Generally speaking, Facebook has had the most cooperative approach, Twitter the worst, and Google/YouTube somewhere in the middle, Rabbi Abraham Cooper, associate dean of the Simon Wiesenthal center, said in an email.
“We condemn the use of Twitter to promote terrorism and the Twitter Rules make it clear that this type of behavior, or any violent threat, is not permitted on our service. Since the middle of 2015 alone, we’ve suspended more than 125,000 accounts for threatening or promoting terrorist acts, primarily related to ISIS,” a Twitter spokesman said by email, using an acronym for the Islamic State terror group.
Cooper said the Wiesenthal center is “deeply concerned” about two new technological developments: the use of encryption — “increasingly touted and used by terrorists and their enablers, and the introduction of live streaming video by Facebook and other services which gives the terrorists a new tool to actually broadcast their murderous deeds,” he said.
Representatives of the center have met regularly with Facebook, YouTube and Twitter in Silicon Valley, as well as law enforcement and intelligence officials and political leaders in US and elsewhere, Cooper said.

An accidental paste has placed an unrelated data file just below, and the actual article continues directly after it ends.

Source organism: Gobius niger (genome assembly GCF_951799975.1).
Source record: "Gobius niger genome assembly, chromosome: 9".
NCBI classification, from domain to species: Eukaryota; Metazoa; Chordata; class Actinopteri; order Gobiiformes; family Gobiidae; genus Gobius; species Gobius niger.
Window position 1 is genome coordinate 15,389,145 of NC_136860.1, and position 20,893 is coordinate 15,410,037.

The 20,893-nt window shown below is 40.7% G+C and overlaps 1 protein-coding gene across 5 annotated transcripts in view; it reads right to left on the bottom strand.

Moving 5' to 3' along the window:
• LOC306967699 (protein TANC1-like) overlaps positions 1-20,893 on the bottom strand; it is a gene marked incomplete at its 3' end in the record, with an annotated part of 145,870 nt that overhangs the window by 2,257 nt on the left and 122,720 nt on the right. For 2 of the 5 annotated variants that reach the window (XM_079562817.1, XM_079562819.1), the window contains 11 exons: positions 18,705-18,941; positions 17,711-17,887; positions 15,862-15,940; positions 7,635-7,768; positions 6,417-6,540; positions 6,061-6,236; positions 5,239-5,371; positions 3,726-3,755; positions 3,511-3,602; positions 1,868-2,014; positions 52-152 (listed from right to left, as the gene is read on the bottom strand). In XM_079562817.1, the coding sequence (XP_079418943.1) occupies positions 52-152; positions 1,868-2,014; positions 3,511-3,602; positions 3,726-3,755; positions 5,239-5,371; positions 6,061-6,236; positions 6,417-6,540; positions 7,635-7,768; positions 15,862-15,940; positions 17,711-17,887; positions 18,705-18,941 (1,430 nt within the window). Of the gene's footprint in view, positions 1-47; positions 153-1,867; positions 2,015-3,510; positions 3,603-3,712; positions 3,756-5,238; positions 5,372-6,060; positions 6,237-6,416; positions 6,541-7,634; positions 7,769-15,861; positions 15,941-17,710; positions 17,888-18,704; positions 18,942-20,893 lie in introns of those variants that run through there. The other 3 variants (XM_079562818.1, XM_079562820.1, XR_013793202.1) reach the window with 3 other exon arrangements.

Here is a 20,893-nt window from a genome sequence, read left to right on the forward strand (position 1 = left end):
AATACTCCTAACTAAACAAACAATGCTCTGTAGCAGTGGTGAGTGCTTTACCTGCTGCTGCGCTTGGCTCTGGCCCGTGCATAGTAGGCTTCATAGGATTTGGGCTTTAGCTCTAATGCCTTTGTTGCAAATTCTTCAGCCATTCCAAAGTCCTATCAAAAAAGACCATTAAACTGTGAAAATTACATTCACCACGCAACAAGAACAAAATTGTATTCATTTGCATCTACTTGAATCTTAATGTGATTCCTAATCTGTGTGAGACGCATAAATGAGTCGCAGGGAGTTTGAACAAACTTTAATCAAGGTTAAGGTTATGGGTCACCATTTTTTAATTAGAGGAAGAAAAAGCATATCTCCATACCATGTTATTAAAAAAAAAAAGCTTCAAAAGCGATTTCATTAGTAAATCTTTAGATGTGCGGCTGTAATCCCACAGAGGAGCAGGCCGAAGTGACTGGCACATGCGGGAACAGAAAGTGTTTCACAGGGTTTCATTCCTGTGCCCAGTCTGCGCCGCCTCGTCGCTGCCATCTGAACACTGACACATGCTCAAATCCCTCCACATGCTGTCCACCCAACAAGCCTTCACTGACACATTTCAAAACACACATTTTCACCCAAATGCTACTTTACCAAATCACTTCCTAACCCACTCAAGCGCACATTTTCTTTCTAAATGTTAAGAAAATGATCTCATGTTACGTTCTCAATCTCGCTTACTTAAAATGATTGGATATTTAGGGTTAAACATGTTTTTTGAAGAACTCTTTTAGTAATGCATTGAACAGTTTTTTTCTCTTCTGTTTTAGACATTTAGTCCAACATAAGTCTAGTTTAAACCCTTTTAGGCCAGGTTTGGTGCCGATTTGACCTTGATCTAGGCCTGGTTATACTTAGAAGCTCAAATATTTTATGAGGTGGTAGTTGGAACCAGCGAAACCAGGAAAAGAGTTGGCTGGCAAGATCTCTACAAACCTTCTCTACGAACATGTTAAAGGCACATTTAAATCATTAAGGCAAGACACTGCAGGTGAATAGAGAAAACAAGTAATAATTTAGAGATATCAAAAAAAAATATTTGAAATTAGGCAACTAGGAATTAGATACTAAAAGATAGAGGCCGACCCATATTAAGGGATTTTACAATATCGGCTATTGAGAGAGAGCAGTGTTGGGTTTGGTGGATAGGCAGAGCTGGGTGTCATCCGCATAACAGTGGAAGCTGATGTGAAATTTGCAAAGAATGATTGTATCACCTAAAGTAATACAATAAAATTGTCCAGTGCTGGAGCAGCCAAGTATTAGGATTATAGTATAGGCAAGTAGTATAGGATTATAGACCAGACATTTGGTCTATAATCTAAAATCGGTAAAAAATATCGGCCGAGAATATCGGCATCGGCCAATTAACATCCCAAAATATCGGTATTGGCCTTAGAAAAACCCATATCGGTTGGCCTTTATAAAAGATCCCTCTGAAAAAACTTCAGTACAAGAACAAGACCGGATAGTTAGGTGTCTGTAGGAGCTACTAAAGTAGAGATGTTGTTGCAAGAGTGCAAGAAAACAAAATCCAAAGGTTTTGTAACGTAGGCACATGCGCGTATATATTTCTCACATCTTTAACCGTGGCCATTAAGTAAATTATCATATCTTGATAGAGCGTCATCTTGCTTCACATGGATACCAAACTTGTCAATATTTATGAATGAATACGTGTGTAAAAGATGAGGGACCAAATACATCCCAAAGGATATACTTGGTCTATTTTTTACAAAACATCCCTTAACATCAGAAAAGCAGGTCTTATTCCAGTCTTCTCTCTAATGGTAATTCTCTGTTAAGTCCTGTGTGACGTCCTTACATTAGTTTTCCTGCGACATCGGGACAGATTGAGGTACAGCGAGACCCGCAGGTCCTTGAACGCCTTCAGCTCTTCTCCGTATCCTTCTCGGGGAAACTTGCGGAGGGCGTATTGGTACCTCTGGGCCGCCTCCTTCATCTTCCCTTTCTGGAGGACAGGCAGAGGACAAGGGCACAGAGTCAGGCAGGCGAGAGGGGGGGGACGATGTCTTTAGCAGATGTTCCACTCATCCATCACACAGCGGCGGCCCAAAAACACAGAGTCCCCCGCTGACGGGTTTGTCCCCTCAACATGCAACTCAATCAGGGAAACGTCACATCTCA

“I am not sure that taking draconian moves of perhaps blocking these services, even if technologically possible, would be in Israel’s best interest,” Cooper said. But all of these companies can do more, he said, and, when pressured, “can, and do, use their unmatched technological capabilities to curb online hate.”
Cooper is coming to Israel later this month to meet with Israeli officials to discuss organizing a visit to Silicon Valley, so they can voice their concerns directly to the companies. Social media companies should also set up their own taskforce on the Middle East and should commit to take immediate action when notified that “the red line of incitement has been crossed,” Cooper said.